Please Get Out of My Room…Thanks.

Cohabitation, in my “this is my space, please kindly remove yourself from it” mindset, has never been an idea that I snuggled up to. Not only does my sanity depend on the fact that I can remove myself from all other living, breathing, and talking beings, but my experience with roommates has been severely limited to family members who (I’m hoping) would never pour bleach on my clothes or steal my pricier belongings (I suppose I’m channeling the Bad Girls Club here…). I’m stubborn, picky, and am prone to noise induced panic attacks. Crazy? Just a bit.

While my post-high school living situation did include a brief stint with my honey in the deserts of California, I feel like in knowing our time together was limited (he was in the midst of shipping off to Iraq), I was able to not let (all) of my anxieties get the best of me. But this time, as I prepare for his homecoming and a 2nd move, cohabitation has taken on a kind of permanence that makes me giddy with excitement and sick to my stomach all at the same time. Our communication over the past 6+ months has been limited to skype chats, 3am text sessions, and facebook messaging…so how on earth can that be translated into bed sharing, chore sharing, and overall life sharing with the simple flip of a switch?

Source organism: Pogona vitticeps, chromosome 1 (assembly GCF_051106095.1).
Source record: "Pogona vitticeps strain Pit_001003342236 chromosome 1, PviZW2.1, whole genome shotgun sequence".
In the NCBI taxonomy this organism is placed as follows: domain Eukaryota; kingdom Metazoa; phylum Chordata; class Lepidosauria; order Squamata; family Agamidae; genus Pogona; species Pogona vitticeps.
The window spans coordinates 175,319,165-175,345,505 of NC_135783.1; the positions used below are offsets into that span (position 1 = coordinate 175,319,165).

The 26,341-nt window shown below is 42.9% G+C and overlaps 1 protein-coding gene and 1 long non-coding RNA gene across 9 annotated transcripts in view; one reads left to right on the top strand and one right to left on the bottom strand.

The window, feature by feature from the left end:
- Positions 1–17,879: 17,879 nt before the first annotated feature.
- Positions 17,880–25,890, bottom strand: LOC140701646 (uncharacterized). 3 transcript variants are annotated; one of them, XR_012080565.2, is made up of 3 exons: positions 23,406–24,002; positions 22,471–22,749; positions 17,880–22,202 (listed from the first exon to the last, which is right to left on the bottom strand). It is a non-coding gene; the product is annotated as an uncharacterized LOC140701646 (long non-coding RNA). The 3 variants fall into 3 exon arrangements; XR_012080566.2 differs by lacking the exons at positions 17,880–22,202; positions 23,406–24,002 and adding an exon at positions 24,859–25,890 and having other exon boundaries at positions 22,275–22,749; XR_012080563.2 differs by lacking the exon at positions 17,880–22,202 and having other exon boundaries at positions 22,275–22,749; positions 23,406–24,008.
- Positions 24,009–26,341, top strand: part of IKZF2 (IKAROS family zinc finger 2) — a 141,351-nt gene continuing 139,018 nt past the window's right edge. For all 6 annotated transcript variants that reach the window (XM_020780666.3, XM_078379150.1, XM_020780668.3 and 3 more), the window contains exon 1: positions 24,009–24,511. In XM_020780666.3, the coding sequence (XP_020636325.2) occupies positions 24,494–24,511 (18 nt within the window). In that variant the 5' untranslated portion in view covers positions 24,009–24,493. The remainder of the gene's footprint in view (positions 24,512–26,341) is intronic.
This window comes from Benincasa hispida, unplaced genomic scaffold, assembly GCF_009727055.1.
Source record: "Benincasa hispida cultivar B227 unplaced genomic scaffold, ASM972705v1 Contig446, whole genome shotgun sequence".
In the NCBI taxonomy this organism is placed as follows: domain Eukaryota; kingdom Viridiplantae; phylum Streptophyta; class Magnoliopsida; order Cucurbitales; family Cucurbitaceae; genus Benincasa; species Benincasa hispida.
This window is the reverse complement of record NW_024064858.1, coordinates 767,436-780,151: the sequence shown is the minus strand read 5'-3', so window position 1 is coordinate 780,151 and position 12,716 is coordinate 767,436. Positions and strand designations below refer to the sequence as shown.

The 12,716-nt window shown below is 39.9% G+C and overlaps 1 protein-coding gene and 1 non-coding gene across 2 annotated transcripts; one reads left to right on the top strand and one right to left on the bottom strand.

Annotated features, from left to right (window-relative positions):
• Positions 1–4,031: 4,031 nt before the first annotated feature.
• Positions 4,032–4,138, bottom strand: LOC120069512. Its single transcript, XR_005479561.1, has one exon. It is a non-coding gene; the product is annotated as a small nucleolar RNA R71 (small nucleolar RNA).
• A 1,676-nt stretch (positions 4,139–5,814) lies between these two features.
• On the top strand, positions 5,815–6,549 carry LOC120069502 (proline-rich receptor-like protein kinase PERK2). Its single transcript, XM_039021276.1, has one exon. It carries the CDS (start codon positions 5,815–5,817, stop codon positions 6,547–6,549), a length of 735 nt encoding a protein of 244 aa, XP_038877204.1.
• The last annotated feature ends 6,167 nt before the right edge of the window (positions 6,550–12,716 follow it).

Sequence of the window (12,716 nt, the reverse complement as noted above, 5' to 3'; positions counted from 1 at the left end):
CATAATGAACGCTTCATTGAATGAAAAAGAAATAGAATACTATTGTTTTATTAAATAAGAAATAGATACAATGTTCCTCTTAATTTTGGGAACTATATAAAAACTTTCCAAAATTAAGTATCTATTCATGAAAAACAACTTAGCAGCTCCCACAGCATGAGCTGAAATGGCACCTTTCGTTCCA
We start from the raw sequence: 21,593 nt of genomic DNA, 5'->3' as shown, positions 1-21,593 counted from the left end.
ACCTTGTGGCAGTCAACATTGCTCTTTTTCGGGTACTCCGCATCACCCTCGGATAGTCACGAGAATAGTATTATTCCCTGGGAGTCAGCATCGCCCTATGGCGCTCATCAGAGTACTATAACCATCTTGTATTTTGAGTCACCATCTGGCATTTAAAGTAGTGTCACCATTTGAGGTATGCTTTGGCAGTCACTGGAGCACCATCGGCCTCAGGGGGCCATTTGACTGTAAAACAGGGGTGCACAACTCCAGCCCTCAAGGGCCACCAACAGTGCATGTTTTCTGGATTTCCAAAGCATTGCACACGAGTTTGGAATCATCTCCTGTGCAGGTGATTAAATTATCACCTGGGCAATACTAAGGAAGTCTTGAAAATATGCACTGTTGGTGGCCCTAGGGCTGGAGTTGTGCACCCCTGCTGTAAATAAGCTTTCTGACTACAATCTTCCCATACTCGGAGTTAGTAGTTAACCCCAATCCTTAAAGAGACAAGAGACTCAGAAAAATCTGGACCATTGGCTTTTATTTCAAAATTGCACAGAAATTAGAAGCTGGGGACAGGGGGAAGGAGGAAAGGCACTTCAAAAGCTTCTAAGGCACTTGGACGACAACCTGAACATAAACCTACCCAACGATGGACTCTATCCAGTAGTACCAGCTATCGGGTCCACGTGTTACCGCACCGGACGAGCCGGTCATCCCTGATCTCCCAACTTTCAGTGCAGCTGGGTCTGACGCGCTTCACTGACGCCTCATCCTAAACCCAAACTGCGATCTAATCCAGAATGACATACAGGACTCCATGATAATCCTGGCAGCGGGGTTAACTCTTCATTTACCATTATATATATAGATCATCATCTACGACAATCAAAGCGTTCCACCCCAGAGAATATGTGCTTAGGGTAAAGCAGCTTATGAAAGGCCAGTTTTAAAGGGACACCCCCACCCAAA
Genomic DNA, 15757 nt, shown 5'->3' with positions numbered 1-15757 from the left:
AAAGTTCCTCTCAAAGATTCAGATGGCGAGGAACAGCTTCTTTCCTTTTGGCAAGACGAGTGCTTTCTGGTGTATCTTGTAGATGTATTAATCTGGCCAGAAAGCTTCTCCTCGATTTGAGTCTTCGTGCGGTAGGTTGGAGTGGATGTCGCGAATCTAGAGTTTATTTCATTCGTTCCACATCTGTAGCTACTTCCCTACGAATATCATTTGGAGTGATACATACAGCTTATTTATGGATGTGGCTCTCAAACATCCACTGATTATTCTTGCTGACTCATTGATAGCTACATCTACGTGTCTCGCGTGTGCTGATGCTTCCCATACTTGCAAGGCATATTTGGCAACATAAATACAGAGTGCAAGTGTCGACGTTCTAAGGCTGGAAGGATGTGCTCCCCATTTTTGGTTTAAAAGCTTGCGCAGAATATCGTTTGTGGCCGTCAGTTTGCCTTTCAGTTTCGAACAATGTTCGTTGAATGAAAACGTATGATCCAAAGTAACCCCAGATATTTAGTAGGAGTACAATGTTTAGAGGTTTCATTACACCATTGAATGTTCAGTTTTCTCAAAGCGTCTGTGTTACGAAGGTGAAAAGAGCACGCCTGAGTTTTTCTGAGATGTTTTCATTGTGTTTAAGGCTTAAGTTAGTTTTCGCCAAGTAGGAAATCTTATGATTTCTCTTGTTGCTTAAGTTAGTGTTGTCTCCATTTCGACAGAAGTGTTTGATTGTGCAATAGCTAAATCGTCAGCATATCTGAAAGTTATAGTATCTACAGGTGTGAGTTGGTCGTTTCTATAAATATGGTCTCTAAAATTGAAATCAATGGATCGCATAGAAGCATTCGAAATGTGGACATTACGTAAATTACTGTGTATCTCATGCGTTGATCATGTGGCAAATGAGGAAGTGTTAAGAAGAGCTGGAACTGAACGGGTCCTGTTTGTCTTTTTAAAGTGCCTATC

Although I’d like to site his lack of cleanliness and attachment to video games as the main reason for my concern, in truth I am dreading those issues that will point to me being the one that needs to shift, change, and cave just a little bit to let him in. Deep down I know that as long as I stay attached to my way of doing things and closed off to sharing anything in my space, the more I can convince myself that I am right and everyone else is WRONG.

Despite these little butterfly jitters, I have begun thrift and craft store shopping so that we can have a champagne inspired pad on a PBR budget. I’m convinced (since signing on to write for Calfinder) that this is absolutely possible. My first project that I have attempted to tackle: fixing up picture frames and removing the pictures circa 1999. Next up?….Not entirely sure.

Got any suggestions? Wine bottle candle holders, film strip curtains, I’m up for anything. Give me your best tips and I will be sure to post pictures of the finished product.

Crowds Give Me Hives